Special Topics in Safety Management

Stress, Mental Health, and Workplace Safety

There’s no denying it. Mental health issues, particularly stress, are an unavoidable aspect of doing business in the 21st century.

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The causes are myriad. Long work hours—longer than any time in history and longer than any other industrial nation. Conflicts between work and family life, when really these things should be complementing each other. The feeling of little or no control over job and environment. The pressure to produce.

Stress is part of life, you say? Stress is a minor inconvenience to workers and a small price to pay for a steady job?

Consider this.

In a given year, American companies incur:

  • $46 billion in excess annual health care due to job demands
  • $24 billion extra due to work-family conflict
  • $13 billion extra due to stress caused by long hours
  • $11 billion extra due to stress caused by employees feeling they have no or low control over their job situation
  • $94 billion yearly. Not to mention approximately 300 million lost work days per year due to sick days and long-term leaves.

(Figures from Jeffrey Pfeffer, Stanford School of Business—“Dying for a Paycheck”)

Still think stress is no big deal? Because it is.


Join us for a free webinar this month to learn more about how stress and mental health impact safety at your workplace.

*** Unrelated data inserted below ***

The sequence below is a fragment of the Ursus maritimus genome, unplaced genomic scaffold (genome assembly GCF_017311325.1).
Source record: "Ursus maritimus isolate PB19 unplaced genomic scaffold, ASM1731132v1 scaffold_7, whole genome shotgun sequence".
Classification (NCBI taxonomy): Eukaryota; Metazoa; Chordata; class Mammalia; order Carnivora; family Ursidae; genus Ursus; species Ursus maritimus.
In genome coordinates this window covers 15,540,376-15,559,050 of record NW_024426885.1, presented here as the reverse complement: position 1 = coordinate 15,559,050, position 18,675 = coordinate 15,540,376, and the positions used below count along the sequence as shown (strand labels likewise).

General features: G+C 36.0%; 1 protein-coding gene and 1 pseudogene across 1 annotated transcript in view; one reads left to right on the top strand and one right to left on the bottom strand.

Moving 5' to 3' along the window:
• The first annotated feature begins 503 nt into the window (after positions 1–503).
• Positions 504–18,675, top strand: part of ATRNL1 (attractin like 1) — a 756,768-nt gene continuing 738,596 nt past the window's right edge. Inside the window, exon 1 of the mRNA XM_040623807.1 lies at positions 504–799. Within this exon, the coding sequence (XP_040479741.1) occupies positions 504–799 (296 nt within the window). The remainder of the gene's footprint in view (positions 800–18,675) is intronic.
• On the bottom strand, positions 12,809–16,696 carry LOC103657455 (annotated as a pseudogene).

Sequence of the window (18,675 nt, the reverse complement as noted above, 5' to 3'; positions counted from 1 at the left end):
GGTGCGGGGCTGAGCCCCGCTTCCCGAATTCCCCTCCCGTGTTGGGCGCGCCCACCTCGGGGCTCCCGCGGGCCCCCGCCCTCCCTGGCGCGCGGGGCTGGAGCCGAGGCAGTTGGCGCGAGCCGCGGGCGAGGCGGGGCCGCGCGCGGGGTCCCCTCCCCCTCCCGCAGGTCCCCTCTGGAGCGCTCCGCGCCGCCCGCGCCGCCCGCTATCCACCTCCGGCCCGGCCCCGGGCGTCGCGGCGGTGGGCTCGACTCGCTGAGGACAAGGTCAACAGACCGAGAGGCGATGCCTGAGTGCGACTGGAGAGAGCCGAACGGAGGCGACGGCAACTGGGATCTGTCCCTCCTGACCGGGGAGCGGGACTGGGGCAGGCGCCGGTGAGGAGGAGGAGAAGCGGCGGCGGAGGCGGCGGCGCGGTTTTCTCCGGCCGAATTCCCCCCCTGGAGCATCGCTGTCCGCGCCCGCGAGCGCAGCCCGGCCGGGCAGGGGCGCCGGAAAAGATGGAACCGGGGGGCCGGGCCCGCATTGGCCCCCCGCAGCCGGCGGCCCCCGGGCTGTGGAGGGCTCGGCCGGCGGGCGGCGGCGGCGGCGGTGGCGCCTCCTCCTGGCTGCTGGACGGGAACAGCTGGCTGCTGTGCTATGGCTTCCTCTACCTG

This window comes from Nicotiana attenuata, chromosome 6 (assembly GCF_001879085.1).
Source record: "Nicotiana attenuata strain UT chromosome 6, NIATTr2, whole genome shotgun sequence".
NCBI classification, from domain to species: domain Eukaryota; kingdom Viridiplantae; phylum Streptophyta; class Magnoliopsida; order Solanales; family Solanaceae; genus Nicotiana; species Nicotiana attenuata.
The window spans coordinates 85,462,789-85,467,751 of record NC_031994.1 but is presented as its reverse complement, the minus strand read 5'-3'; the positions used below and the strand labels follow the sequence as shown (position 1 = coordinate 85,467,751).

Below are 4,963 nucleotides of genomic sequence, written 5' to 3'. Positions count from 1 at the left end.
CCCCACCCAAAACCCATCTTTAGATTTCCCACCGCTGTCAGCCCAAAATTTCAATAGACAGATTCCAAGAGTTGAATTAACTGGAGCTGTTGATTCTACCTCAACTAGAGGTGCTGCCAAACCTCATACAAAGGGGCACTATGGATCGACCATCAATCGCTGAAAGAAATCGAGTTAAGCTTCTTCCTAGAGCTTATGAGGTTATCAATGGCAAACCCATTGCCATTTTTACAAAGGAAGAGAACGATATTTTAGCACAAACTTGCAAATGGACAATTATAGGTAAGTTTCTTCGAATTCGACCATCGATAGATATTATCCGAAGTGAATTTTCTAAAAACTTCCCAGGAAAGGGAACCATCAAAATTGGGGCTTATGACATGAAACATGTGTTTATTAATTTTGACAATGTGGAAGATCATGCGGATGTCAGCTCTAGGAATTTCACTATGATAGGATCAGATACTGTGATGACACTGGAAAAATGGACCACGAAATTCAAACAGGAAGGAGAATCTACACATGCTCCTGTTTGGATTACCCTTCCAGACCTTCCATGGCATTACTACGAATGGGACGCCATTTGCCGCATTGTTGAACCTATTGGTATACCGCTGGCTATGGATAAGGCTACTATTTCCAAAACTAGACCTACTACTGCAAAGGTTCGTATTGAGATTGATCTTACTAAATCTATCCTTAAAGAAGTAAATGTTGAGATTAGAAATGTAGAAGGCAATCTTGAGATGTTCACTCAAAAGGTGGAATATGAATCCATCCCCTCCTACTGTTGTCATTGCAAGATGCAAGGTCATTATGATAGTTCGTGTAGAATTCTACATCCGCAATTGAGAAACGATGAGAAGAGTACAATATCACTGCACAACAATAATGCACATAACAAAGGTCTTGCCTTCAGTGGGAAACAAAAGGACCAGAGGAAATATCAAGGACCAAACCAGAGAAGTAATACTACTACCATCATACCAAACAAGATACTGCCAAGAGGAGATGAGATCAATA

And it’s not exactly hard to see it, once you know what to look for.

Employees who look exhausted because their sleep is impacted. Employees who are skipping meals and breaks. Employees taking work home, returning emails after 11 PM or on vacation, or cancelling days off because they feel they are behind. A sudden increase in sick days. Noticeable decreases in the quality or quantity of work product. An increase in complaints about an employee.

Hopefully, the problem can be caught at this level. Because what comes next is much more drastic, and, if you’re an employer, troubling. Arguments between employees. Emotional outbursts. Threats towards co-workers. Incidents of violence.

In fact, many employees would happily quit high-stress workplaces, if they could only muster up the mental and physical energy to do so.

However…all is not lost. As workplace advocates and leaders, there are steps you can take to not only recognize these issues before they rear their heads, but that you can take to prevent them from even beginning.

  • Talking about stress or other mental health issues with co-workers or management is not weird. The impacts of stress are more common than most people realize and talking about it normalizes the experience for all involved and reduces the stigma around mental health.
  • You can’t completely prevent or prepare for workplace stress. There’s no medicine that does that. You can, however, prepare by building your resilience established routines help preserve health and wellness.
  • Experiencing stress does not make you a bad employee, and it must be remembered that you can recover from mental health issues or manage your symptoms well enough to life a meaningful and productive life.

While these concepts can seem overwhelming, you can learn how to put them into practice. Please join us on Thursday, March 21st, 2019 2:00 p.m. to 3:00 p.m. Eastern/11 a.m. to 12:00 p.m. Pacific for: Strategies to Manage Stress in Your Workplace

Sponsored by Avetta, presented by EHS Daily Advisor, and hosted by Brian Knowler.